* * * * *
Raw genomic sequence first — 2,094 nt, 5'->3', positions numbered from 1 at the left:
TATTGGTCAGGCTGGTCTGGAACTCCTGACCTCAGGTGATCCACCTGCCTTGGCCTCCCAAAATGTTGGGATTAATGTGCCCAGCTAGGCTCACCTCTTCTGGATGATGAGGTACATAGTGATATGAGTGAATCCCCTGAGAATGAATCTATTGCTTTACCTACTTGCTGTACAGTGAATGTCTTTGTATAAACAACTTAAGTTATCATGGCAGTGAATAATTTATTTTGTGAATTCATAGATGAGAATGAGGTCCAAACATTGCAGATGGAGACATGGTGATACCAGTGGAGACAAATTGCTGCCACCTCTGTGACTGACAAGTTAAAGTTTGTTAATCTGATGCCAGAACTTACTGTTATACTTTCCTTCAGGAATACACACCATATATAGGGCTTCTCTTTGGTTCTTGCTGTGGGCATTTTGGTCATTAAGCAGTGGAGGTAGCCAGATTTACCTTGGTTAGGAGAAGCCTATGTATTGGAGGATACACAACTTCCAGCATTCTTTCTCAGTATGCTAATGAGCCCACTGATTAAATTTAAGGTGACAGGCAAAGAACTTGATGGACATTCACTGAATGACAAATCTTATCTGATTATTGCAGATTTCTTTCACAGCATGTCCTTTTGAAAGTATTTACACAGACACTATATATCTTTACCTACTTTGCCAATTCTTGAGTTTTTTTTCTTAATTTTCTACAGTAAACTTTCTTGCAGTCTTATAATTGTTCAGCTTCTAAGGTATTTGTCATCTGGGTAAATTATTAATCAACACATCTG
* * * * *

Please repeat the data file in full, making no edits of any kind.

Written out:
Raw genomic sequence first — 2,094 nt, 5'->3', positions numbered from 1 at the left:
TATTGGTCAGGCTGGTCTGGAACTCCTGACCTCAGGTGATCCACCTGCCTTGGCCTCCCAAAATGTTGGGATTAATGTGCCCAGCTAGGCTCACCTCTTCTGGATGATGAGGTACATAGTGATATGAGTGAATCCCCTGAGAATGAATCTATTGCTTTACCTACTTGCTGTACAGTGAATGTCTTTGTATAAACAACTTAAGTTATCATGGCAGTGAATAATTTATTTTGTGAATTCATAGATGAGAATGAGGTCCAAACATTGCAGATGGAGACATGGTGATACCAGTGGAGACAAATTGCTGCCACCTCTGTGACTGACAAGTTAAAGTTTGTTAATCTGATGCCAGAACTTACTGTTATACTTTCCTTCAGGAATACACACCATATATAGGGCTTCTCTTTGGTTCTTGCTGTGGGCATTTTGGTCATTAAGCAGTGGAGGTAGCCAGATTTACCTTGGTTAGGAGAAGCCTATGTATTGGAGGATACACAACTTCCAGCATTCTTTCTCAGTATGCTAATGAGCCCACTGATTAAATTTAAGGTGACAGGCAAAGAACTTGATGGACATTCACTGAATGACAAATCTTATCTGATTATTGCAGATTTCTTTCACAGCATGTCCTTTTGAAAGTATTTACACAGACACTATATATCTTTACCTACTTTGCCAATTCTTGAGTTTTTTTTCTTAATTTTCTACAGTAAACTTTCTTGCAGTCTTATAATTGTTCAGCTTCTAAGGTATTTGTCATCTGGGTAAATTATTAATCAACACATCTG